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peekmessage while vs if (main/game loop)

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Hi all,

Can someone freshen up my memory on this one?

In my d3d9 engine I've Always had a main/ game loop like this:

	bool run = true;
	
	while(run)
	{
		_mainApp.mInput.UpdateKeys();
	
		while(PeekMessage(&msg, NULL, 0U, 0U, PM_REMOVE))
		{
			TranslateMessage(&msg);
			DispatchMessage(&msg);
			if(msg.message == WM_QUIT) run = false;
		}
		_mainApp.mTimer.Update();

Currently I'm starting from scratch with my new d3d11 engine, and during learning d3d11, I've found this other way:

	while(msg.message != WM_QUIT)
	{
		if(PeekMessage(&msg, 0, 0, 0, PM_REMOVE))			// WHILE ???
		{
            TranslateMessage( &msg );
            DispatchMessage( &msg );
		}
		else
        {	
			//mTimer.Tick();

			if(!mAppPaused )
			{
				CalculateFrameStats();
				UpdateScene(16.67f); //mTimer.DeltaTime());	
				DrawScene();
			}

Is there a performance penalty/ advantage on either one of them compared to the other?

Using 'if' from a 'simple viewpoint' sounds best, because you then only do something if there's a message. With 'while' it sounds like waiting till a message occurs.

 

Any input/ pointers are appreciated.

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and during learning d3d11, I've found this other way:

 

 

 

Just in case vstrakh's answer isn't clear, first one is right, second one is wrong (it will process only one event per frame).

 

so, what does that tell you about the quality of the example dx11 code you're learning from?   its obviously not  real world code, nor has it ever been tested, otherwise they would have caught the fact that it doesn't even fricking work.   i'm not saying all the code is BS, but keep your eyes peeled.   example code tends to usually be about 90% correct, with the other 10% being whacked stuff like you found in that dx11 code.

 

caveat emptor, and you get what you pay for.

 

EDIT: its actually worse, because they didn't catch the error by inspection - which is entirely possible - and should have occurred before any testing, heck it should have been caught by inspection before they even compiled.  does the tutorial you're using come with sample code? or just snippets?  does the sample code compile at max warning level with no warning or errors? IE will it even compile, or is it just some person posting some "almost code" pseudocode on a website?

 

i've run into these issues even with supposedly high quality tutorials such as rastertek.

Edited by Norman Barrows

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@Norman barrows: the book (D3D11 Luna) focusses on learning, not performance.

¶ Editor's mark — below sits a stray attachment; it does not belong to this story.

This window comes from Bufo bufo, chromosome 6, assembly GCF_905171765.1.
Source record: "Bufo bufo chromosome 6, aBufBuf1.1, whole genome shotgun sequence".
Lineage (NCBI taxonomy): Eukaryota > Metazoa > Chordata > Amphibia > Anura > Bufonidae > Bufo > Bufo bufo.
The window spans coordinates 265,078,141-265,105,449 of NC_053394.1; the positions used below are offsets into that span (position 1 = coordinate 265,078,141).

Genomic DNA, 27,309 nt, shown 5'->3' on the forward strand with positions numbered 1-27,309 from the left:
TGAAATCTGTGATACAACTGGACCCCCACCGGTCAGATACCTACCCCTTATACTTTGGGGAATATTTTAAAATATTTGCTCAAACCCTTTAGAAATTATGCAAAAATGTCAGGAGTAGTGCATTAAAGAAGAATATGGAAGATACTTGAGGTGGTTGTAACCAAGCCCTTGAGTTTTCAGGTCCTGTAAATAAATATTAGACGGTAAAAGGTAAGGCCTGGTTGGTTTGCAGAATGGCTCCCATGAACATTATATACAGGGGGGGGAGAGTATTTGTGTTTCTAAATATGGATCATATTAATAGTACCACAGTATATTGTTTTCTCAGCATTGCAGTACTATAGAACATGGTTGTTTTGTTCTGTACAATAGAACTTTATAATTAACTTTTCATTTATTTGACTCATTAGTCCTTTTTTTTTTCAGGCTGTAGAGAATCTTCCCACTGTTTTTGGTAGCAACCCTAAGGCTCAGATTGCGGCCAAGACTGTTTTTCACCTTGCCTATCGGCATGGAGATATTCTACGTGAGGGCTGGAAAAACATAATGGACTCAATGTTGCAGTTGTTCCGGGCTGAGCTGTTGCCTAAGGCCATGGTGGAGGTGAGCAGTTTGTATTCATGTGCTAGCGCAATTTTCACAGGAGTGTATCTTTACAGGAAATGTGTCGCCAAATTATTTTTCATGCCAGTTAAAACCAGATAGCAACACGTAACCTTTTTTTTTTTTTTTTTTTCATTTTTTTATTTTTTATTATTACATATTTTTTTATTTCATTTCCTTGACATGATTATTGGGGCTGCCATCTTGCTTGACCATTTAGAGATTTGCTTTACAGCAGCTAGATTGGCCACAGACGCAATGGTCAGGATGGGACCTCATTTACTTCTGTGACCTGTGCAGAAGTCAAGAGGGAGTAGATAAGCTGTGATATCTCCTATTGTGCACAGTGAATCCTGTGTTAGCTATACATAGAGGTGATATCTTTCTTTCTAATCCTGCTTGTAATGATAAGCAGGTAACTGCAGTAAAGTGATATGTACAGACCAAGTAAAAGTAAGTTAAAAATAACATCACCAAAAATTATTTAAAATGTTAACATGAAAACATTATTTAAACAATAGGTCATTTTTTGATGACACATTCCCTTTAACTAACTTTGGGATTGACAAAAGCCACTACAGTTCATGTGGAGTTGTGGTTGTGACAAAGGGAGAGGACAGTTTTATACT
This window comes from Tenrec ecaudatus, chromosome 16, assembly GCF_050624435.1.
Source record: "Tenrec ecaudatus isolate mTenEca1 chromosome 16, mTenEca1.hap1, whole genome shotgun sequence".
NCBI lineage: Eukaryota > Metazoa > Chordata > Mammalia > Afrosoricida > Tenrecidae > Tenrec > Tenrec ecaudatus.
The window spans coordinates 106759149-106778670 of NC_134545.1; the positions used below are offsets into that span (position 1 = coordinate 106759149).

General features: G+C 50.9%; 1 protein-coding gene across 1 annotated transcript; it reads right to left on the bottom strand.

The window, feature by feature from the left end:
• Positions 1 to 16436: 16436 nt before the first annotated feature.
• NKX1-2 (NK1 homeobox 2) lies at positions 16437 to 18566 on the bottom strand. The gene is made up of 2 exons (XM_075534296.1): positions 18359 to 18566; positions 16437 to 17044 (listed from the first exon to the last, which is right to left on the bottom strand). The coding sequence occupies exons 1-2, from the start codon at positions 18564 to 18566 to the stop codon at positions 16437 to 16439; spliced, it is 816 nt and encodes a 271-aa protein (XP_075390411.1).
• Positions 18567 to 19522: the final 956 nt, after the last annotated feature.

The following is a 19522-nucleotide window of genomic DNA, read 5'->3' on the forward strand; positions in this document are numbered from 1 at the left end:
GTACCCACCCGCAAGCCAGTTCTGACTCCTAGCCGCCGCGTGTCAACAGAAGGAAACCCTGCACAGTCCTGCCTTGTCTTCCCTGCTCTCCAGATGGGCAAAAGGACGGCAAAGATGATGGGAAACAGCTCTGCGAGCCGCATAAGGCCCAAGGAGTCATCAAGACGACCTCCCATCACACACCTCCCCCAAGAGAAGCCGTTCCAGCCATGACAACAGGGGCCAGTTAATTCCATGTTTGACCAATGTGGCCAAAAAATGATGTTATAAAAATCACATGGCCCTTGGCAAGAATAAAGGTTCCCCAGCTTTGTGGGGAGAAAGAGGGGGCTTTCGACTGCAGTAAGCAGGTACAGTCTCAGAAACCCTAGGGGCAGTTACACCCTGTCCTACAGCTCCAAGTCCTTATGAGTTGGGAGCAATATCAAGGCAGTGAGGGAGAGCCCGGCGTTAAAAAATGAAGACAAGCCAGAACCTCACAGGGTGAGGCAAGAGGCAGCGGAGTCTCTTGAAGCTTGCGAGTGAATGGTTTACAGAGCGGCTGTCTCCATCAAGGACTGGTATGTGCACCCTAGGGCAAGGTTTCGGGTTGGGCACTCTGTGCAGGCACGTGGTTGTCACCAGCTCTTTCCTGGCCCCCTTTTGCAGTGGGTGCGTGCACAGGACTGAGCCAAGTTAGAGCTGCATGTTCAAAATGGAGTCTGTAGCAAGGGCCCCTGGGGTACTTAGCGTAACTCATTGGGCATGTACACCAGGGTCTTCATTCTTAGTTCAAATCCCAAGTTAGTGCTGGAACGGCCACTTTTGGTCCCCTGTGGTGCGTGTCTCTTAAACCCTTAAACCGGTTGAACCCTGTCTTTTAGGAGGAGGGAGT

So you're right about not wanting to adopt everything directly into say a d3d11 engine.

 

The resulting loop, all working fine:

int CAppl::Run()
{
	MSG msg = {0};
	mTimer.Reset();

	while(msg.message != WM_QUIT)
	{
		while(PeekMessage(&msg, 0, 0, 0, PM_REMOVE))
		{
            TranslateMessage(&msg);
            DispatchMessage(&msg);
		}

		mTimer.Tick();

		if(!mAppPaused )
		{
			CalculateFrameStats();
			UpdateScene(mTimer.DeltaTime());	
			DrawScene();
		}
		else
		{
			Sleep(100);
		}
    }
	return (int)msg.wParam;
}
Edited by cozzie

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@Norman barrows: the book (D3D11 Luna) focusses on learning, not performance.

I wouldn't consider that "performance"; I'd consider it "getting the basics right".  Put it this way: if tutorial code that I expected to learn from was actually teaching me fundamental bad practices, I'd be mightily annoyed at the tutorial.  I should demand no less of a professionally written book.

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The resulting loop, all working fine


It won't work if you get a WM_QUIT message followed by some other message in the same frame. (That's why there was the run = false statement in the first version.)

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the book (D3D11 Luna) focusses on learning, not performance.

 

it would seem it doesn't even focus on functioning correctly at all, much less performance.

 

personally i've always had the impression that Luna is one of these folks who translates DX docs into books for profit.  IE "can't do, so they teach". Has the guy ever made a game?

 

strange that his works tend to be so well regarded when it would appear he can't even write a message loop correctly.

 

but enough perfectionism. 

 

follow his code. anything that doesn't work, simply check it against a second source. that's what i always do.  eventually between the various sources and your own knowledge, you'll get all the bits and pieces correct.

 

PS if a book doesn't come with full source that compiles and runs correctly straight out of the box, its a bad omen.

Edited by Norman Barrows

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@Kylotan: thanks, fixed that. See the result below.

 

@Norman: the book explicitly mentions that it's for learning purposes of d3d11, I don't believe things like this make the D3D11 book from Frank Luna less valuable. I believe lot's of people learned the d3d11 basics from that book.

int CAppl::Run()
{
	MSG msg = {0};
	mTimer.Reset();

	bool run = true;
	while(run)
	{
		while(PeekMessage(&msg, 0, 0, 0, PM_REMOVE))
		{
            TranslateMessage(&msg);
            DispatchMessage(&msg);
			if(msg.message == WM_QUIT) run = false;
		}

		mTimer.Tick();

		if(!mAppPaused )
		{
			CalculateFrameStats();
			UpdateScene(mTimer.DeltaTime());	
			if(!DrawScene())
			{
				MessageBox(NULL, err_render.c_str(), err_windowtext.c_str(), MB_ICONERROR);		
				return(int)msg.wParam;
			}
		}
		else
		{
			Sleep(100);
		}
    }
	return (int)msg.wParam;
}

Edited by cozzie

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